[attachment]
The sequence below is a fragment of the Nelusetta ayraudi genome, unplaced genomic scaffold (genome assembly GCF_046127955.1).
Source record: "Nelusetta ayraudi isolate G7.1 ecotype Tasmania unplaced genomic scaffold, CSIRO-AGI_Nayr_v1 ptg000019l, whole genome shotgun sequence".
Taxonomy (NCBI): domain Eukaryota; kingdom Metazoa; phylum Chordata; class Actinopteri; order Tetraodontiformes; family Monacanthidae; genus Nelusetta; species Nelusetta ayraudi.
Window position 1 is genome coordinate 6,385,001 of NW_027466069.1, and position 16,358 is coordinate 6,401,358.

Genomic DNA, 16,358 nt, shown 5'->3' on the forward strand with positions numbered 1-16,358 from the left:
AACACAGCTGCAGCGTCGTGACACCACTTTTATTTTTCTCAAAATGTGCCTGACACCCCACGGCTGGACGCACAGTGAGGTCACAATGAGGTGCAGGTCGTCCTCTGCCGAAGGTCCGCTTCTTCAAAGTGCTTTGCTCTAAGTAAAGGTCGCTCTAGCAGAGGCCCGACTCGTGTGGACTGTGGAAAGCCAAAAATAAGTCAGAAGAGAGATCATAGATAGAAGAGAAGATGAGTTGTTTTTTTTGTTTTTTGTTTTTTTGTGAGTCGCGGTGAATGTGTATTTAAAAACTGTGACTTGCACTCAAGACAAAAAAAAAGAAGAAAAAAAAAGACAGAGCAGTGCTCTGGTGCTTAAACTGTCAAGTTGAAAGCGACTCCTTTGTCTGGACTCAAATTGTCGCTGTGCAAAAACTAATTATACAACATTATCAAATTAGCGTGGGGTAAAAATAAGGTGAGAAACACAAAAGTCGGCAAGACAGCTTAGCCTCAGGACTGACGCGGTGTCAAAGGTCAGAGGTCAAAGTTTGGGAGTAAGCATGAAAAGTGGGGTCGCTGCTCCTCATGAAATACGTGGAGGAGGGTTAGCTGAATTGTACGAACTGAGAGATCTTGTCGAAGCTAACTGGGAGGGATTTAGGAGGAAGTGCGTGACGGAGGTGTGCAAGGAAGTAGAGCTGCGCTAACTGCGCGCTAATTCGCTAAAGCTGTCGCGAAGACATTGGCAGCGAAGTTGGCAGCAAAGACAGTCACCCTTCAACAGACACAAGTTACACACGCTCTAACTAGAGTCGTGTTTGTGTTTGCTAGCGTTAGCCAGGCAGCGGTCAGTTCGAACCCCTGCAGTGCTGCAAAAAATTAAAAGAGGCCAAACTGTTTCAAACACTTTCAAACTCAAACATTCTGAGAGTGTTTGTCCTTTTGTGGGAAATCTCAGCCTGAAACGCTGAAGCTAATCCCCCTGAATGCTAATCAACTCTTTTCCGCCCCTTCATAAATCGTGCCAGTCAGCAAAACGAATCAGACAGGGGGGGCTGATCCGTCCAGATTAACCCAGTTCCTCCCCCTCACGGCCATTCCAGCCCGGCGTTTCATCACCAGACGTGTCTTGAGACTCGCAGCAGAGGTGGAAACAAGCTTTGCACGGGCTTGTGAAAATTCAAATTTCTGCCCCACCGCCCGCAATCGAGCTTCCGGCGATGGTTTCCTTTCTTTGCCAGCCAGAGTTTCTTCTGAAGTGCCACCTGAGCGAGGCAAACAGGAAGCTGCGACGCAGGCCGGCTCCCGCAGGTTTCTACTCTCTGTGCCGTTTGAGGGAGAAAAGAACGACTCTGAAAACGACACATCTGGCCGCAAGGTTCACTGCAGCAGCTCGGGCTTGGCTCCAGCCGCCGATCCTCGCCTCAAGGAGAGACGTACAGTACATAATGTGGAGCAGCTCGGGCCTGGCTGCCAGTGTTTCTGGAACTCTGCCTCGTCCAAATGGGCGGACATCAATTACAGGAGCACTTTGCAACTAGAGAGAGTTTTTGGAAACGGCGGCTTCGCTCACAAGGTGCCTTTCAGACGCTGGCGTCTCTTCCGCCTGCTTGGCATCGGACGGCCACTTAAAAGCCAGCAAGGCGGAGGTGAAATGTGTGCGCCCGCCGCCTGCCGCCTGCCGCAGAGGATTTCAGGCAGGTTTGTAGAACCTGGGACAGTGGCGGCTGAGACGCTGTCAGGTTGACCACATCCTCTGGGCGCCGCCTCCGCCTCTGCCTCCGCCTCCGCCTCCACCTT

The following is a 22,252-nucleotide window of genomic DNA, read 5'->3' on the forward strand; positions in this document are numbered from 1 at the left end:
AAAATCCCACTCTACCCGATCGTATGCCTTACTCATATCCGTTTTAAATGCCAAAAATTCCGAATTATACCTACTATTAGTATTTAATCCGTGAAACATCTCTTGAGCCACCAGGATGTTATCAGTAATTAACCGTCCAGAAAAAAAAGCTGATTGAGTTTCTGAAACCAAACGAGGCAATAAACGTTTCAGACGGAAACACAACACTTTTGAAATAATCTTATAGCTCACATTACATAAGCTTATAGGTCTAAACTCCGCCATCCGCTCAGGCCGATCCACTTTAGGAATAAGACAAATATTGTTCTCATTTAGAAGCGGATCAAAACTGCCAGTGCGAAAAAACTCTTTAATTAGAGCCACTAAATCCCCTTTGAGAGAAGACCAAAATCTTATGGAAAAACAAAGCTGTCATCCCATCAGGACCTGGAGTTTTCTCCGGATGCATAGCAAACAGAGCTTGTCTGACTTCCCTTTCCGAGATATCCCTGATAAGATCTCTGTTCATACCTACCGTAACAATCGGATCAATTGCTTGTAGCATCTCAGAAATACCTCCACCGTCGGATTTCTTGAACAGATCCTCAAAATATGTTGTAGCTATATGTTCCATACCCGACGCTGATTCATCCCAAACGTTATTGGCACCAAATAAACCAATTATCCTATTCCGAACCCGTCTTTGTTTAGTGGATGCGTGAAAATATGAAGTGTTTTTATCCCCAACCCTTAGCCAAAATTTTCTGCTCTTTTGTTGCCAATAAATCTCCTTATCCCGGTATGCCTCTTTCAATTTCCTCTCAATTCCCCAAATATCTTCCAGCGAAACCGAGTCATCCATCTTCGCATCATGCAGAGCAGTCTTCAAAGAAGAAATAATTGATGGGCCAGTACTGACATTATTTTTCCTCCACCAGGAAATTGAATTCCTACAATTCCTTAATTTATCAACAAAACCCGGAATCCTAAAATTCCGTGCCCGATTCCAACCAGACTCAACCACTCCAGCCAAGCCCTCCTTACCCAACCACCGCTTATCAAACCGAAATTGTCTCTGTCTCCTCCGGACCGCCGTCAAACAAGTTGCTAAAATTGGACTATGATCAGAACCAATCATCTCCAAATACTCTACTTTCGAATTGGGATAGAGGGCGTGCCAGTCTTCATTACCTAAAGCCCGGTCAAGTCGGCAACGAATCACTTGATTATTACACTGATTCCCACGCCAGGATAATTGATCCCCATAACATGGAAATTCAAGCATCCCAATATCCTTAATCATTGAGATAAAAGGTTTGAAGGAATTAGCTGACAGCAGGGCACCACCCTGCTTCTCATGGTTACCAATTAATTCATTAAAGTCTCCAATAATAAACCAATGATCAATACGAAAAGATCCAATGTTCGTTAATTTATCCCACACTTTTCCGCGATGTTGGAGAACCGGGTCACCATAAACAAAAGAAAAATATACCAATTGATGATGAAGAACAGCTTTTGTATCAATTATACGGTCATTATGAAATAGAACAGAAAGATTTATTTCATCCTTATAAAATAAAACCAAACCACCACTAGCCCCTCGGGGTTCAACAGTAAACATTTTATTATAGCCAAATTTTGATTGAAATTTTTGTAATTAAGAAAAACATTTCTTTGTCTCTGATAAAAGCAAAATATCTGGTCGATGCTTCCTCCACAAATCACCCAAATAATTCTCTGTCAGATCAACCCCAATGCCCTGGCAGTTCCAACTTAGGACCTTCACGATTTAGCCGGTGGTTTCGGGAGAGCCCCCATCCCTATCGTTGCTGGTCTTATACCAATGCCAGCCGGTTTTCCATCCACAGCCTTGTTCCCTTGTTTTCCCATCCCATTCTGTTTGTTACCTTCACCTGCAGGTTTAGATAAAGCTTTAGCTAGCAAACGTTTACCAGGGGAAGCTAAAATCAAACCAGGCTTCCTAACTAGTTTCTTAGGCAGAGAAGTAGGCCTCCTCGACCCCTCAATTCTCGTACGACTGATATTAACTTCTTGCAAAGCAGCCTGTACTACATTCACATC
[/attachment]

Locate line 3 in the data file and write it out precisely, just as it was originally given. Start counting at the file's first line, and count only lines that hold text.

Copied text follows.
Taxonomy (NCBI): domain Eukaryota; kingdom Metazoa; phylum Chordata; class Actinopteri; order Tetraodontiformes; family Monacanthidae; genus Nelusetta; species Nelusetta ayraudi.